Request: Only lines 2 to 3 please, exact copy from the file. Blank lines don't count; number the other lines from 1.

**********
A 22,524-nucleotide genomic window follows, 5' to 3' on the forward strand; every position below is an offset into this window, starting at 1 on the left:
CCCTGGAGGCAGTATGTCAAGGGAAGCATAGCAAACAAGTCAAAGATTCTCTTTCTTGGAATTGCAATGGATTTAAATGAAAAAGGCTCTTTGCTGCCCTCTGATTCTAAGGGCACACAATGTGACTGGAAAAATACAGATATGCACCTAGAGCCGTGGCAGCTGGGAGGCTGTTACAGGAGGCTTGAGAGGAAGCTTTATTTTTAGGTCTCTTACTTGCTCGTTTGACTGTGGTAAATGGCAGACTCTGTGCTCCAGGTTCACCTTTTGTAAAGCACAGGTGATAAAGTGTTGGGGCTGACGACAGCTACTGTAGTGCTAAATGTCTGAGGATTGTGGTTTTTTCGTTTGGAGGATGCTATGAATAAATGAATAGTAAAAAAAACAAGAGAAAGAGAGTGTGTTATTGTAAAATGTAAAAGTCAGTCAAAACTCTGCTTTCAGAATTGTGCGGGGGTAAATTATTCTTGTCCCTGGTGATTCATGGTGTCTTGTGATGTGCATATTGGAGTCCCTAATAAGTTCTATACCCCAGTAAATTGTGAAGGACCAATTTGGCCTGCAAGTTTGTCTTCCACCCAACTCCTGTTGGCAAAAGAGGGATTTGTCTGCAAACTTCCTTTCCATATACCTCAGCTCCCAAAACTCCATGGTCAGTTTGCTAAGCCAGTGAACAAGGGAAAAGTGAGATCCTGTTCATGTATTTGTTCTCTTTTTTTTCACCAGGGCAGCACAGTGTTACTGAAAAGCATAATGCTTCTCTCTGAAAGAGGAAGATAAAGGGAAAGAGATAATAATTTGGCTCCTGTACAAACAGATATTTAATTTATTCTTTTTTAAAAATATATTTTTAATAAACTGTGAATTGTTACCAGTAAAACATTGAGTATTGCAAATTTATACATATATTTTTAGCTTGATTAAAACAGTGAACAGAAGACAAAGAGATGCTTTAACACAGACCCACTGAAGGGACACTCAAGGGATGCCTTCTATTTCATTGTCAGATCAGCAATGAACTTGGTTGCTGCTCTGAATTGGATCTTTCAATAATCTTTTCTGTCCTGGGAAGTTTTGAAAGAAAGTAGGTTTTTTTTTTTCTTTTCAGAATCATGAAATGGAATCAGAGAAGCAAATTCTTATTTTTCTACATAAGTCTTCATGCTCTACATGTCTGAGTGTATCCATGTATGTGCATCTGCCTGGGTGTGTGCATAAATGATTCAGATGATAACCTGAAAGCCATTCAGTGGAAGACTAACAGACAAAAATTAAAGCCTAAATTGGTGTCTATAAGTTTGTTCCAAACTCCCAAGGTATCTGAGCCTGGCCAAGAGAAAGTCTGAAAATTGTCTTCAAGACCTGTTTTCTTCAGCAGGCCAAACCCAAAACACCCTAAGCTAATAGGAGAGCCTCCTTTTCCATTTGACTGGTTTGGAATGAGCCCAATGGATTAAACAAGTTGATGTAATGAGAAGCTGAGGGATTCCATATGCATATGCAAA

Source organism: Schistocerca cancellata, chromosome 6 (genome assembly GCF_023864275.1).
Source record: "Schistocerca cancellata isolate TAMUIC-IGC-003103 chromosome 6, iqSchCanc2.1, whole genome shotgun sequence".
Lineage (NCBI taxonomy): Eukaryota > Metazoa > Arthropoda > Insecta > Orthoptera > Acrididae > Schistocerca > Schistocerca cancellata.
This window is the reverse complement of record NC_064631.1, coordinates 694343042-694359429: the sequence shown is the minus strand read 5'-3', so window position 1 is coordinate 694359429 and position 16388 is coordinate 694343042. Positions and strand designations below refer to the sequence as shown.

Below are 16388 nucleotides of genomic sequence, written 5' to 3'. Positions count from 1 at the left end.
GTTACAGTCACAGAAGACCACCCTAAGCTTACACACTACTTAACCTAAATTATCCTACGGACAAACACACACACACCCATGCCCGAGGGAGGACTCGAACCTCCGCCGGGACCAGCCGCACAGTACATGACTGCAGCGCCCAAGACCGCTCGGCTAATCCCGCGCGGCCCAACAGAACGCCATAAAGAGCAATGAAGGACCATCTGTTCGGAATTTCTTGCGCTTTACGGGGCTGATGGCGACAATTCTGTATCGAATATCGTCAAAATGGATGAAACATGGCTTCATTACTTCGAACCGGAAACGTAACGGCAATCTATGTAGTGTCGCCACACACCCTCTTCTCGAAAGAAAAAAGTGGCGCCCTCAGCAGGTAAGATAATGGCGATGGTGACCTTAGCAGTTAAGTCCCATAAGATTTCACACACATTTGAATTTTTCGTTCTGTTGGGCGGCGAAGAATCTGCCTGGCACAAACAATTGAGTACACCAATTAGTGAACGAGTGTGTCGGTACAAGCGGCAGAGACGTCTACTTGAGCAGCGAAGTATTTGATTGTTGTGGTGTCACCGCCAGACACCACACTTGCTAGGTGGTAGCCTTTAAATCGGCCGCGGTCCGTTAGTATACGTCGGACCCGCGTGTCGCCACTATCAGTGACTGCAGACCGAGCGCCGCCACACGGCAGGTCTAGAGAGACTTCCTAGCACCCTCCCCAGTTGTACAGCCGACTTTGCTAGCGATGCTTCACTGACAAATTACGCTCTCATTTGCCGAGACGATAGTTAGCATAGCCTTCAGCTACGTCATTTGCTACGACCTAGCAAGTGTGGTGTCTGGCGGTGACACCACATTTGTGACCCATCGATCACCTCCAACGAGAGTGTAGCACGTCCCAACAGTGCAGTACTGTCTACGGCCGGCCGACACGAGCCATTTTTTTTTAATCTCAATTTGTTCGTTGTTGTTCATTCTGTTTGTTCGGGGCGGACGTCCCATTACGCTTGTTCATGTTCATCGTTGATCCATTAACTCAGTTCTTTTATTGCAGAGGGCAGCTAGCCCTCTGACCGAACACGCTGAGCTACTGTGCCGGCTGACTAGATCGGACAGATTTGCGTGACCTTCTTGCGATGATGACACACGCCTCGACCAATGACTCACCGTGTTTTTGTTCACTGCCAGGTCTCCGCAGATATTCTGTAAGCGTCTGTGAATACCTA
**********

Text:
CCCTGGAGGCAGTATGTCAAGGGAAGCATAGCAAACAAGTCAAAGATTCTCTTTCTTGGAATTGCAATGGATTTAAATGAAAAAGGCTCTTTGCTGCCCTCTGATTCTAAGGGCACACAATGTGACTGGAAAAATACAGATATGCACCTAGAGCCGTGGCAGCTGGGAGGCTGTTACAGGAGGCTTGAGAGGAAGCTTTATTTTTAGGTCTCTTACTTGCTCGTTTGACTGTGGTAAATGGCAGACTCTGTGCTCCAGGTTCACCTTTTGTAAAGCACAGGTGATAAAGTGTTGGGGCTGACGACAGCTACTGTAGTGCTAAATGTCTGAGGATTGTGGTTTTTTCGTTTGGAGGATGCTATGAATAAATGAATAGTAAAAAAAACAAGAGAAAGAGAGTGTGTTATTGTAAAATGTAAAAGTCAGTCAAAACTCTGCTTTCAGAATTGTGCGGGGGTAAATTATTCTTGTCCCTGGTGATTCATGGTGTCTTGTGATGTGCATATTGGAGTCCCTAATAAGTTCTATACCCCAGTAAATTGTGAAGGACCAATTTGGCCTGCAAGTTTGTCTTCCACCCAACTCCTGTTGGCAAAAGAGGGATTTGTCTGCAAACTTCCTTTCCATATACCTCAGCTCCCAAAACTCCATGGTCAGTTTGCTAAGCCAGTGAACAAGGGAAAAGTGAGATCCTGTTCATGTATTTGTTCTCTTTTTTTTCACCAGGGCAGCACAGTGTTACTGAAAAGCATAATGCTTCTCTCTGAAAGAGGAAGATAAAGGGAAAGAGATAATAATTTGGCTCCTGTACAAACAGATATTTAATTTATTCTTTTTTAAAAATATATTTTTAATAAACTGTGAATTGTTACCAGTAAAACATTGAGTATTGCAAATTTATACATATATTTTTAGCTTGATTAAAACAGTGAACAGAAGACAAAGAGATGCTTTAACACAGACCCACTGAAGGGACACTCAAGGGATGCCTTCTATTTCATTGTCAGATCAGCAATGAACTTGGTTGCTGCTCTGAATTGGATCTTTCAATAATCTTTTCTGTCCTGGGAAGTTTTGAAAGAAAGTAGGTTTTTTTTTTTCTTTTCAGAATCATGAAATGGAATCAGAGAAGCAAATTCTTATTTTTCTACATAAGTCTTCATGCTCTACATGTCTGAGTGTATCCATGTATGTGCATCTGCCTGGGTGTGTGCATAAATGATTCAGATGATAACCTGAAAGCCATTCAGTGGAAGACTAACAGACAAAAATTAAAGCCTAAATTGGTGTCTATAAGTTTGTTCCAAACTCCCAAGGTATCTGAGCCTGGCCAAGAGAAAGTCTGAAAATTGTCTTCAAGACCTGTTTTCTTCAGCAGGCCAAACCCAAAACACCCTAAGCTAATAGGAGAGCCTCCTTTTCCATTTGACTGGTTTGGAATGAGCCCAATGGATTAAACAAGTTGATGTAATGAGAAGCTGAGGGATTCCATATGCATATGCAAA

Source organism: Schistocerca cancellata, chromosome 6 (genome assembly GCF_023864275.1).